In response to the question “Is Spotify recording all of my conversations?,” the terms state that “Spotify listens in short snippets of a few seconds which are deleted if the wake-word is not detected.” That means that it is listening frequently until you say, “Hey Spotify.” It doesn’t say how often the short snippets occur.

Consumers can turn off the voice controls and voice ads by disabling their microphone. This is true for all apps that include access to the microphone, which is why it is important to frequently look at your privacy settings and see which apps have access to your microphone and to manage that capability (along with all of the apps in your privacy settings).

It is important to know which apps have access to your biometric information and who they share it with, as you cannot manage that biometric information once you give it away. You don’t know how they are really using it, or how they are storing, securing, disclosing, or retaining it. Think about your Social Security number and how many times you have received a breach notification letter. You can try to protect your credit and your identity with credit monitoring and credit freezes, but you can’t use those tools for the disclosure of your biometric information to scammers and fraudsters.

Your voice can be used for fraudulent purposes. It can be used for authentication to get into accounts, and for vishing (see blog post on vishing here).  Your voice is unique and sharing it with apps or others without knowing how it is secured is something worth considering. If the information is not secured and is subject to a security incident, it gives criminals another very potent tool to commit fraud against you and others.

Before providing your biometric information to any app, or anyone else for that matter, read the Privacy Policy and Terms of Use and understand what you are giving away merely for the convenience of using the app.

How many times can we say that the Internal Revenue Service (IRS) will NOT email or telephone you? We will say it again. If you receive a telephone call, email or text from someone saying they are from the IRS, it is A SCAM. It’s that simple. If you don’t believe me, check out the IRS website which will this fact.

Imposters, fraudsters, and scammers have been launching scams scaring people into believing that they owe money or back taxes to the IRS for years, including threatening victims with arrest and jail.

Instead of relying on that old trick, the fraudsters are now targeting students and faculty with .edu emails with tag lines like “Tax Refund Payment” or “Recalculation of your tax refund payment.”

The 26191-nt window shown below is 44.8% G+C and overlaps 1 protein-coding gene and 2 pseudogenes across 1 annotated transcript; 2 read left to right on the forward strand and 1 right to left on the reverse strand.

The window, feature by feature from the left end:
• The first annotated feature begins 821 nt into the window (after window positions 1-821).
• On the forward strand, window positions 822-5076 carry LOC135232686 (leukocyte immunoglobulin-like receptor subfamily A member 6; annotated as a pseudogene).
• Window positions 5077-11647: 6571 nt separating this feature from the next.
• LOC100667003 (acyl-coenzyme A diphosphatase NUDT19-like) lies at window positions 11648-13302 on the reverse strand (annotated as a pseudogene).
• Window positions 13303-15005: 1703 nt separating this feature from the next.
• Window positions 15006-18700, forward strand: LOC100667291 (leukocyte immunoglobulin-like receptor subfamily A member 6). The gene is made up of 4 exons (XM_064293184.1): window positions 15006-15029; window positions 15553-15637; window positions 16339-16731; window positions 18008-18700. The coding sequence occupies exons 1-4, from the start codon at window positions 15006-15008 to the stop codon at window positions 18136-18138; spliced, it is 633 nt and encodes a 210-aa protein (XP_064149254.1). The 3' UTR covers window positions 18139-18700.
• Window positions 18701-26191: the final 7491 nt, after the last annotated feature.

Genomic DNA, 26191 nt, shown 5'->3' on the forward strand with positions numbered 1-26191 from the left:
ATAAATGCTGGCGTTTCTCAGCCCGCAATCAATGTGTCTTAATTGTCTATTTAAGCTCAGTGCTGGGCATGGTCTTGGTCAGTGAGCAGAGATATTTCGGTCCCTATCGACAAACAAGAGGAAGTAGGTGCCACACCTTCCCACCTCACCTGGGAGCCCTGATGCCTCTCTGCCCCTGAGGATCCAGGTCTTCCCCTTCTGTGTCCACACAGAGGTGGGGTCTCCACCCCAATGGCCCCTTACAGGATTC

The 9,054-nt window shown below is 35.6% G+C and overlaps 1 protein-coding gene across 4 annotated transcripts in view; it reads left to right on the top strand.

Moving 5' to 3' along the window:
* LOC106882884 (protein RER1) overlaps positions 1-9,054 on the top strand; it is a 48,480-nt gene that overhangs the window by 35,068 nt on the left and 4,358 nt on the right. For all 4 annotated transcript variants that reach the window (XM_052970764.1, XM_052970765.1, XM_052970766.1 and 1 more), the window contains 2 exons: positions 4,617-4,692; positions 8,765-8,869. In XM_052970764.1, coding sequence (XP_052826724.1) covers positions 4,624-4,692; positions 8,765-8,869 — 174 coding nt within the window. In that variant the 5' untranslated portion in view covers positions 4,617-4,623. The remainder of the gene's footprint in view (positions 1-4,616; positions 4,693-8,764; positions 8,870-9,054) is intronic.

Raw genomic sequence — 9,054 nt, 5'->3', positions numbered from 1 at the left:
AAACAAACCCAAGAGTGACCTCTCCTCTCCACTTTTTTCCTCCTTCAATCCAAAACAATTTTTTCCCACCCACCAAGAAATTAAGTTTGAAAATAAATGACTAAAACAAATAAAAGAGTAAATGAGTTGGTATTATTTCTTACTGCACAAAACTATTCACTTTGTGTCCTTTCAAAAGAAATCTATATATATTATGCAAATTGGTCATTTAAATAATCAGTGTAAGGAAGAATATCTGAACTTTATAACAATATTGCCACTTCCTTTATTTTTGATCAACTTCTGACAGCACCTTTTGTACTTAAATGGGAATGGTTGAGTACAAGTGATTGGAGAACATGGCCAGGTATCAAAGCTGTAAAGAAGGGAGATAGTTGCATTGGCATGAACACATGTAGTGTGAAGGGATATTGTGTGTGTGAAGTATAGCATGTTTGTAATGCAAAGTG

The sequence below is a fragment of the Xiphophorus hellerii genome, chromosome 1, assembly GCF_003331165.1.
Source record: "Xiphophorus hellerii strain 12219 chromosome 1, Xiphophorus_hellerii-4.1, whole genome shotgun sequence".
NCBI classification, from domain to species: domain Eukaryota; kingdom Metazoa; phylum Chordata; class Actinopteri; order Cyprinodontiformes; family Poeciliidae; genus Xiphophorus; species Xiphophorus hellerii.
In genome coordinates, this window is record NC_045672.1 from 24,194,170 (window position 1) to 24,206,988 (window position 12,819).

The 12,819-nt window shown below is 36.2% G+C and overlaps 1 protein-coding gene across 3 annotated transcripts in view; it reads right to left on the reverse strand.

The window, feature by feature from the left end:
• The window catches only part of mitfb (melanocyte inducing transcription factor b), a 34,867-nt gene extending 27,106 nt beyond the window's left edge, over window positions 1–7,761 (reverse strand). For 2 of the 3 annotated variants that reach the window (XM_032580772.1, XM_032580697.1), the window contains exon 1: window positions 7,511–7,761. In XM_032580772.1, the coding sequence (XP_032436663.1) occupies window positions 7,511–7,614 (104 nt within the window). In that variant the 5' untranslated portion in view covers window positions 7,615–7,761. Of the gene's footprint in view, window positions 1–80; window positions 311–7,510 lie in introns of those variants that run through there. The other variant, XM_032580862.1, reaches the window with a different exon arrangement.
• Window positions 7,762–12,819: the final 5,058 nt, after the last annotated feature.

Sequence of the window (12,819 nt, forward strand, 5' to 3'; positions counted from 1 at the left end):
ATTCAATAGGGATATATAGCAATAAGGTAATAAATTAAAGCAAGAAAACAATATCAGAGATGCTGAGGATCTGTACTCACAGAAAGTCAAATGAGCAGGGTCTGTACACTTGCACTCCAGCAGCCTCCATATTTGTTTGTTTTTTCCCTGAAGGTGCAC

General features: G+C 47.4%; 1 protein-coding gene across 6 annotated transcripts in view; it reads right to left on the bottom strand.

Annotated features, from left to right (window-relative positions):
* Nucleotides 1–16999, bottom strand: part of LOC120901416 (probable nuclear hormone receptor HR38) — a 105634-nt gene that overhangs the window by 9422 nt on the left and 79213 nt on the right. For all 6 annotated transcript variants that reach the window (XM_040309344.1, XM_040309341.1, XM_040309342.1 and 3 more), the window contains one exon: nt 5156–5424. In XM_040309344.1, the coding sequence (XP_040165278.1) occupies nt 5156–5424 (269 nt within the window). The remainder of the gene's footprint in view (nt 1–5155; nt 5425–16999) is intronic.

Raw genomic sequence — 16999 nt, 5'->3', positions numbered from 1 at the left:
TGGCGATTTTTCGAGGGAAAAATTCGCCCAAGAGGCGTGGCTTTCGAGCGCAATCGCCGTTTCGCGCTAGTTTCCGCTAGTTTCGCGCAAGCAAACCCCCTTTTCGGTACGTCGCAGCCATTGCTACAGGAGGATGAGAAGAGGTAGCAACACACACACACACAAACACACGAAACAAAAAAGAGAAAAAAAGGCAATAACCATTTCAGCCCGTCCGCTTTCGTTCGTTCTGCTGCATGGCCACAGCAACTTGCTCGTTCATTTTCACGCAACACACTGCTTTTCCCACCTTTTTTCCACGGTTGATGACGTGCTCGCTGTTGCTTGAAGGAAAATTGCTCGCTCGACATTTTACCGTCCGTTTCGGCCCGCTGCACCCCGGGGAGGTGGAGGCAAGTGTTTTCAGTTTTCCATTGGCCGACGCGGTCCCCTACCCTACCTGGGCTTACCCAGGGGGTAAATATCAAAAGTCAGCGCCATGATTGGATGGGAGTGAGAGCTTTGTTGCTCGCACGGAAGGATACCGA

Students and faculty with .edu emails in higher education should know better, but unfortunately, the Federal Trade Commission has had to issue a warning to students and faculty that they are being targeted because some victims have been scammed.

If a victim clicks on the link to submit a form to receive the tax refund from the “IRS,” the form requests highly sensitive and useful information to the scammers to perpetrate identity theft, including name, address, Social Security number, driver’s license number, electronic filing PIN, and last year’s income. This is all information that can be easily used to file a fraudulent tax return in your name.

Don’t fall for any emails, telephone calls, or texts that say they are from the IRS. Delete, delete, delete! The IRS DOES NOT email, call, or text.  It is prime season for tax return and refund fraud, so be cautious and vigilant to protect yourself.

Many people continue to be unaware of how their data are collected, stored, used, disclosed, retained, or destroyed. As technology explodes it is hard to stay current, and educating individuals on their privacy rights has diminished.

There are many organizations devoted to educating consumers on their privacy rights and committed to teaching them about the risks and considerations for protecting their privacy. One such organization, the Privacy Rights Clearinghouse, continues to provide relevant and timely content on the rapidly-changing patchwork of privacy risks and rights.

I began following the Privacy Rights Clearinghouse right from its inception because it was one of the first organizations to keep a detailed list of data breaches. It started tabulating the number of records that have been breached since 2005. As of this writing, that tally according to Privacy Rights Clearinghouse is 11,725,045,478. And the count changes daily.

In addition to keeping track of the number of records breached, Privacy Rights Clearinghouse provides up-to-date articles on different topics relating to privacy, resources on discrete topics such as robocalls, employee monitoring, exercising your rights under different laws, and how new technology affects your privacy.

This  site is  user-friendly and its content is robust. It is a good place to start if you want to find out more about your privacy rights.